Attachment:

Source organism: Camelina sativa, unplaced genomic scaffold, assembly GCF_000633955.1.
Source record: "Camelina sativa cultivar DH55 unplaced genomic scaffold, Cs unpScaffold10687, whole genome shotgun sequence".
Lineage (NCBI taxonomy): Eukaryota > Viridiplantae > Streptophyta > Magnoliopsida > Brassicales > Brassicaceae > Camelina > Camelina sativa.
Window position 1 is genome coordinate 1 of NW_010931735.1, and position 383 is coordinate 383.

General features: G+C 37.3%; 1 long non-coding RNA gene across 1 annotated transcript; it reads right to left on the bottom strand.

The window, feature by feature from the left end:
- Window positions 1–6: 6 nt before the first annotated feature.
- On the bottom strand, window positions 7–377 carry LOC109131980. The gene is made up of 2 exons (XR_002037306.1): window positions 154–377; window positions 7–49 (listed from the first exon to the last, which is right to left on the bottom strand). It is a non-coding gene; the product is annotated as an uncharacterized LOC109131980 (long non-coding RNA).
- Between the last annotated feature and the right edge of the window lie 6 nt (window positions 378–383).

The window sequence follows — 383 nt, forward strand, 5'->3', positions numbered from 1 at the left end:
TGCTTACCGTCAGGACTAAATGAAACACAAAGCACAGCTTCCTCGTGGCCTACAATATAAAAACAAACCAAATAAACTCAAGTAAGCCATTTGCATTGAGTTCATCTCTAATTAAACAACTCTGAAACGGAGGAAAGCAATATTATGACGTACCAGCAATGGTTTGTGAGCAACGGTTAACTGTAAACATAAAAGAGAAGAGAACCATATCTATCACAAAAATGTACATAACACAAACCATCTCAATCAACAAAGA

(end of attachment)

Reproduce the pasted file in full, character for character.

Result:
Source organism: Camelina sativa, unplaced genomic scaffold, assembly GCF_000633955.1.
Source record: "Camelina sativa cultivar DH55 unplaced genomic scaffold, Cs unpScaffold10687, whole genome shotgun sequence".
Lineage (NCBI taxonomy): Eukaryota > Viridiplantae > Streptophyta > Magnoliopsida > Brassicales > Brassicaceae > Camelina > Camelina sativa.
Window position 1 is genome coordinate 1 of NW_010931735.1, and position 383 is coordinate 383.

General features: G+C 37.3%; 1 long non-coding RNA gene across 1 annotated transcript; it reads right to left on the bottom strand.

The window, feature by feature from the left end:
- Window positions 1–6: 6 nt before the first annotated feature.
- On the bottom strand, window positions 7–377 carry LOC109131980. The gene is made up of 2 exons (XR_002037306.1): window positions 154–377; window positions 7–49 (listed from the first exon to the last, which is right to left on the bottom strand). It is a non-coding gene; the product is annotated as an uncharacterized LOC109131980 (long non-coding RNA).
- Between the last annotated feature and the right edge of the window lie 6 nt (window positions 378–383).

The window sequence follows — 383 nt, forward strand, 5'->3', positions numbered from 1 at the left end:
TGCTTACCGTCAGGACTAAATGAAACACAAAGCACAGCTTCCTCGTGGCCTACAATATAAAAACAAACCAAATAAACTCAAGTAAGCCATTTGCATTGAGTTCATCTCTAATTAAACAACTCTGAAACGGAGGAAAGCAATATTATGACGTACCAGCAATGGTTTGTGAGCAACGGTTAACTGTAAACATAAAAGAGAAGAGAACCATATCTATCACAAAAATGTACATAACACAAACCATCTCAATCAACAAAGA